Stopping Verbal Abuse In Its Tracks 

Sarah is watching TV with her husband Erik. A commercial for a fast food company comes on and she picks up the remote and mutes it. 

“Hey!” Erik yells. “Why the hell did you do that! I was watching it!”

“Oh, sorry,” Sarah says, turning the sound back on.

“Well, it’s too late now!” he rages. “I missed it. You know that I’ve been wanting a hamburger all day.” 

​Sarah stares at him, shocked. She hadn’t known that, and how would viewing the commercial satisfy his desire? She’s trying to figure all this out, why he got so mad, what she can do to fix it, when he leaps from the couch and heads toward the door. 

​“Wait,” she says. “I’m sorry. I thought you hated commercials.”

He turns to her, calls her an idiot and an obscene name, then slams the door. 

​Now, she’s even more confused, remembering all the times he’s complained about commercials. Didn’t he just say last week that he wanted to get a DVR so he could skip them? But Sarah’s afraid to say that, to set him off again, so she just stares blankly at the screen. 

​Like many in verbally abusive relationships, Sarah thinks that if only she changed, she communicated more clearly, she explained things better, her husband wouldn’t get so mad at her. 

​But as Patricia Evans, author of The Verbally Abusive Relationship, explains, abuse victims don’t realize that the problem isn’t theirs: it’s in the abuser’s need to dominate and control. When Sarah’s husband yells at her for no reason, she thinks he’s misunderstood her. She doesn’t realize that he’s not looking for understanding, he’s establishing his power over her. 

Sarah’s story exhibits several of the hallmarks of verbal abuse:

​• It’s hostile.
• It’s unpredictable and even bizarre; the attack comes out of the blue.
• It’s manipulative and controlling.
• It happens when no one else is around.
• The victim feels confused and surprised. Other common aspects of verbal abuse, according to Evans, are:
• The words are hurtful; they attack the person or his/her abilities.
• Verbal abuse may be overt, such as angry outbursts, or subtler, such as jokes that convey a general disdain for the other person or her/his interests.
• If confronted, abusers deny the abuse and try to convince the victims that they are too sensitive or are imagining things.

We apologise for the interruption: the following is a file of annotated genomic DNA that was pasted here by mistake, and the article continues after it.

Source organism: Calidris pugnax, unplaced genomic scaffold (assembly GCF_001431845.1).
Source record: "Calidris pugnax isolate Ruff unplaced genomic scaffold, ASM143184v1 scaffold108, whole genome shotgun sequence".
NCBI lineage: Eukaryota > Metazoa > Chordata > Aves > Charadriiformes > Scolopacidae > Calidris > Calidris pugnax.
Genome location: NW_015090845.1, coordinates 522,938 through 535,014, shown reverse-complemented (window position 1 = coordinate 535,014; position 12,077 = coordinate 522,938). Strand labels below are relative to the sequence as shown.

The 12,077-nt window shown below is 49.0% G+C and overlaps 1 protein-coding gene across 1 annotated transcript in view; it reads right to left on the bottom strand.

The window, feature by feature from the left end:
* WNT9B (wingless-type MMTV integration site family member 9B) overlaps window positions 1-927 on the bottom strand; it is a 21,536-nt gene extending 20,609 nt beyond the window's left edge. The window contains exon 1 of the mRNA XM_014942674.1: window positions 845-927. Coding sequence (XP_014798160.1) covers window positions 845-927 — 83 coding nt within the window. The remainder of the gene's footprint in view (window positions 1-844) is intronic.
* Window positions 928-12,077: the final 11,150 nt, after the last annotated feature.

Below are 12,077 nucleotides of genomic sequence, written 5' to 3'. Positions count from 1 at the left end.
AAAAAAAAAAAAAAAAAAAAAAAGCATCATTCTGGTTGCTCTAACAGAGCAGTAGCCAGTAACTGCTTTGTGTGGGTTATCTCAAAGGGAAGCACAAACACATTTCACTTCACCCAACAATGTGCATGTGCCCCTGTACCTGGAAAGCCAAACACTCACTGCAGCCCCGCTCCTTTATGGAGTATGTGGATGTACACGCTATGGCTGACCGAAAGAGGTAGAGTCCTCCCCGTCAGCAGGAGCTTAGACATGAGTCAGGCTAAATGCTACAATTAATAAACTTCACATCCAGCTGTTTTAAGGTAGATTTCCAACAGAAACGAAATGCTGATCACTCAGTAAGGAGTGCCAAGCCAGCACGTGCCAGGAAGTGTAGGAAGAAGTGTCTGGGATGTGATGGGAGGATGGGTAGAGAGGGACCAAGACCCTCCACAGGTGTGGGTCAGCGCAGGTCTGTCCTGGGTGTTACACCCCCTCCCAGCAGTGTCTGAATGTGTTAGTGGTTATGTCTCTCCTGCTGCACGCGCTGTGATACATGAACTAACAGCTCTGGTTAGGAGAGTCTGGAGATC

​• It’s insidious. Over time, the victim’s self-confidence erodes. Victims stop trusting themselves or their perceptions. They become conditioned to the abuse and adapt. They may even think it’s normal, that all people treat their spouses that way. 

What Can You Do If You Are Being Verbally Abused? First and foremost, Evans recommends, recognize that the abuse is not your fault, and that you can’t debate or reason or understand it away. What you can do is refuse to play along.

​Specifically, Evans recommends:
• Respond to abuse with “Stop it!” or “Don’t talk to me like that”—twice if necessary.
• Resist the urge to explain or defend. Remember, the abuser not interested in understanding you; the abuser wants to control you.
• Listen to your feelings and believe them. Don’t believe it when an abuser tells you you’re crazy or wrong or that you can’t take a joke.
• If the abuser keeps trying to provoke you, assess the danger and, if necessary, remove yourself. Verbal abuse can be a doorway to physical abuse.
• Get support through a therapist and/or a support group. An abuser’s behavior is designed to keep you off track; you’ll need support to see it for what it is and develop the self-esteem to stand up for yourself consistently.
​• Seek information. Read the books and articles written on the subject. You’re not alone. Other people have paved the path for your freedom. Take advantage of what they offer. 

​When you stand up for yourself and refuse to be goaded into defending or explaining, the abuser will give up. That’s because, as Suzette Haden Elgin, author of You Can’t Say That to Me!, explains, abusers need a victim; if you won’t play that role, he or she can’t abuse. Elgin also recommends ignoring the bait, but then responding to the underlying assumption that often hides in abuse. 

​For example, Sarah could also have responded to Erik with, “How long have you thought I didn’t care about you?” 

​Erik would have been flustered, thrown back on himself, this time staring at her in shock. Sure, he’d recover; he would use some of the common abuse strategies that the authors outline in their books. But it won’t matter, because no matter what he says, Sarah will not be provoked. 

Verbal abuse can’t function without a victim, and with a lot of support and information and self-care, Sarah has learned to refuse that role. 

Author’s content used under license, © 2008 Claire Communications